The less you spend on non-housing related debt payments for credit cards and other loans, the more money you can spend on your mortgage and the higher the loan amount you can afford. For example, if you pay off a car lease with a $350 monthly payment before you apply for a mortgage, that payment is no longer included in your debt-to-income ratio. Although the debt-to-income ratio used by the lender does not change, you can take the money you were spending on your car lease payment and use it for your mortgage and other housing expenses instead, which increases the loan amount you qualify for.

The example below demonstrates that the less monthly debt you have, the more you can spend on your mortgage. The first scenario shows what size mortgage the borrower can afford with a $350 monthly car lease payment and $300 in other monthly debt expenses. In this case, the borrower can afford an approximately $310,000 mortgage.

Mortgage Borrower Can Afford With Car Lease Payment

Monthly Gross Income: $5,000

How Much Applicant Can Spend on Total Monthly Debt Expense: $2,500

Monthly Car Lease Payment: $350

Other Monthly Debt Payments: $300

How Much Applicant Can Spend on Mortgage and Other Housing Expense: $1,850

Mortgage Applicant Can Afford: $310,000

The scenario below shows what size mortgage the borrower can afford without the $350 monthly car lease payment. In this case, the borrower can afford a higher $365,000 mortgage because her or his monthly debt expense is lower.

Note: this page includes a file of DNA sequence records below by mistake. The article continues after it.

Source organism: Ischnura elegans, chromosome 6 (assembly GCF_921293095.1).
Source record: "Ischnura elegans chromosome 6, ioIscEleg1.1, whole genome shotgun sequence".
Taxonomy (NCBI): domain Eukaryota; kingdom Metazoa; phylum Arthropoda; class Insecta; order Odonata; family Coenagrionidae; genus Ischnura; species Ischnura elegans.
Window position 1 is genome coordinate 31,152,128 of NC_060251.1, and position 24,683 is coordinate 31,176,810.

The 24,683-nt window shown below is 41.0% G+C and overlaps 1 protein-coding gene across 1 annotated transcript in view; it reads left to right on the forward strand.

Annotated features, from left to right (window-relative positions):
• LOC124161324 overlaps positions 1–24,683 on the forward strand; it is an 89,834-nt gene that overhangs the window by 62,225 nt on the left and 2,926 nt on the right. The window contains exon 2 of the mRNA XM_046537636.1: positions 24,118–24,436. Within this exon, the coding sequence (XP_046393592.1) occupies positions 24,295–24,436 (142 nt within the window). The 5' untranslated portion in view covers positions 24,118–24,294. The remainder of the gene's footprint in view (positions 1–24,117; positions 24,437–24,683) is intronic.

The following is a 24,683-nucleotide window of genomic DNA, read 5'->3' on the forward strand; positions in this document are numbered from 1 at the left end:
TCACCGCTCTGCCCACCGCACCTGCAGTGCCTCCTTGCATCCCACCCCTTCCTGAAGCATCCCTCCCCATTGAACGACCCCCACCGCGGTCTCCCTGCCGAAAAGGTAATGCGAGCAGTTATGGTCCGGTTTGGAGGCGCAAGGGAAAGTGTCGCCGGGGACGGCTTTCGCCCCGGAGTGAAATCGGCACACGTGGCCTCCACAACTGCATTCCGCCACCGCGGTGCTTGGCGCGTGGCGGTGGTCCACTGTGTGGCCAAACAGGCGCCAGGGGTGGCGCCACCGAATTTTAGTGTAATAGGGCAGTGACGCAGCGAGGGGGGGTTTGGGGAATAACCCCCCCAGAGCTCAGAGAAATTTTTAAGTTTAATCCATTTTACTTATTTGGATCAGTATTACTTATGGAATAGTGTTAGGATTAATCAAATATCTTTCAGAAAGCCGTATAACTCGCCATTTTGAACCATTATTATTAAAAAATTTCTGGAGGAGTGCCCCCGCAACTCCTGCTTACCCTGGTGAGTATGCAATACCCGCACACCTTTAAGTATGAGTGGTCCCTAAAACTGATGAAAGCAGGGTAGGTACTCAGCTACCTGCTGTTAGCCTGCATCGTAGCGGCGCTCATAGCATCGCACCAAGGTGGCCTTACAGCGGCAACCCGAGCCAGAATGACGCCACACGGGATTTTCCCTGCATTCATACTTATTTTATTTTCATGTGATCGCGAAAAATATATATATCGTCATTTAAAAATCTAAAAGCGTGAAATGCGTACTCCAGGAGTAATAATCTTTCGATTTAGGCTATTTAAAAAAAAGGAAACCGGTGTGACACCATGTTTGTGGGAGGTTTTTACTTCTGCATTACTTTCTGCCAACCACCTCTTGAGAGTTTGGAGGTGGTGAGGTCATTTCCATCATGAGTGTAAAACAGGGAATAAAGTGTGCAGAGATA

Mortgage Borrower Can Afford Without Car Lease Payment

Monthly Gross Income: $5,000

Debt-to-Income Ratio: 50%

How Much Applicant Can Spend on Total Monthly Debt Expense: $2,500

Monthly Car Lease Payment: $0

Other Monthly Debt Payments: $300

How Much Applicant Can Spend on Mortgage and Other Housing Expense: $2,200

Mortgage Applicant Can Afford: $365,000

This example illustrates why if you have extra funds it may be a good idea to pay off or pay down some of your loans before you apply for a mortgage. You also need to have enough money saved for your down payment and closing costs, which can be significant, but paying down your debt balance can boost your financing capacity.

When you pay off or pay down loans it is important to keep a record of any payments you make as well as updated account statements. You can provide these documents to the lender as it may take one-to-two months for updated loan account information to appear on your credit report.